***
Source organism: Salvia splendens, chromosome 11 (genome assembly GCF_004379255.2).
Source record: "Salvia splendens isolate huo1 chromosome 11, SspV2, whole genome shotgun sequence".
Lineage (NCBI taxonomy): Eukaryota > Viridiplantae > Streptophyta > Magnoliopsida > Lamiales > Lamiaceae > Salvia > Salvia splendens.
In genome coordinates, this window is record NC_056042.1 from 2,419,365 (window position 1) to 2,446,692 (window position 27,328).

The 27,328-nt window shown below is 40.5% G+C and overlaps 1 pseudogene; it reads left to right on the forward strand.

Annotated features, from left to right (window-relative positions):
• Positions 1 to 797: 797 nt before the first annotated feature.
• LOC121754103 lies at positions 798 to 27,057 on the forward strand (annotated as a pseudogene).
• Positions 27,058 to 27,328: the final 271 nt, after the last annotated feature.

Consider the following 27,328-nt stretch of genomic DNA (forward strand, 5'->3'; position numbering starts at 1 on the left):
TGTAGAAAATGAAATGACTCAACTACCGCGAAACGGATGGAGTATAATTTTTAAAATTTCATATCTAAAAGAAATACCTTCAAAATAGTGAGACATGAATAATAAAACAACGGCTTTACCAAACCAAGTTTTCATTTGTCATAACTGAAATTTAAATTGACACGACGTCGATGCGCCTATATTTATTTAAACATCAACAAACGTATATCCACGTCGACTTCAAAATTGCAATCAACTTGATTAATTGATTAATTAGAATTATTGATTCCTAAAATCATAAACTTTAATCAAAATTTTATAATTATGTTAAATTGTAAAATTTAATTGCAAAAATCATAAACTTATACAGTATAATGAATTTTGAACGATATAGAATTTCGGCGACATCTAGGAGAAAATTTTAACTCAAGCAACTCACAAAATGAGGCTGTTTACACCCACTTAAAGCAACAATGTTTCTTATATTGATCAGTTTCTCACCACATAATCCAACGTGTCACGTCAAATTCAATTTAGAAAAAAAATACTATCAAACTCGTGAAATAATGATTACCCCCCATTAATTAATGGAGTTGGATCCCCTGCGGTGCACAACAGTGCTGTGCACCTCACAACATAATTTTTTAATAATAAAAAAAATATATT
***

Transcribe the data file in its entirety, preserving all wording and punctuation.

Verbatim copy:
Source organism: Salvia splendens, chromosome 11 (genome assembly GCF_004379255.2).
Source record: "Salvia splendens isolate huo1 chromosome 11, SspV2, whole genome shotgun sequence".
Lineage (NCBI taxonomy): Eukaryota > Viridiplantae > Streptophyta > Magnoliopsida > Lamiales > Lamiaceae > Salvia > Salvia splendens.
In genome coordinates, this window is record NC_056042.1 from 2,419,365 (window position 1) to 2,446,692 (window position 27,328).

The 27,328-nt window shown below is 40.5% G+C and overlaps 1 pseudogene; it reads left to right on the forward strand.

Annotated features, from left to right (window-relative positions):
• Positions 1 to 797: 797 nt before the first annotated feature.
• LOC121754103 lies at positions 798 to 27,057 on the forward strand (annotated as a pseudogene).
• Positions 27,058 to 27,328: the final 271 nt, after the last annotated feature.

Consider the following 27,328-nt stretch of genomic DNA (forward strand, 5'->3'; position numbering starts at 1 on the left):
TGTAGAAAATGAAATGACTCAACTACCGCGAAACGGATGGAGTATAATTTTTAAAATTTCATATCTAAAAGAAATACCTTCAAAATAGTGAGACATGAATAATAAAACAACGGCTTTACCAAACCAAGTTTTCATTTGTCATAACTGAAATTTAAATTGACACGACGTCGATGCGCCTATATTTATTTAAACATCAACAAACGTATATCCACGTCGACTTCAAAATTGCAATCAACTTGATTAATTGATTAATTAGAATTATTGATTCCTAAAATCATAAACTTTAATCAAAATTTTATAATTATGTTAAATTGTAAAATTTAATTGCAAAAATCATAAACTTATACAGTATAATGAATTTTGAACGATATAGAATTTCGGCGACATCTAGGAGAAAATTTTAACTCAAGCAACTCACAAAATGAGGCTGTTTACACCCACTTAAAGCAACAATGTTTCTTATATTGATCAGTTTCTCACCACATAATCCAACGTGTCACGTCAAATTCAATTTAGAAAAAAAATACTATCAAACTCGTGAAATAATGATTACCCCCCATTAATTAATGGAGTTGGATCCCCTGCGGTGCACAACAGTGCTGTGCACCTCACAACATAATTTTTTAATAATAAAAAAAATATATT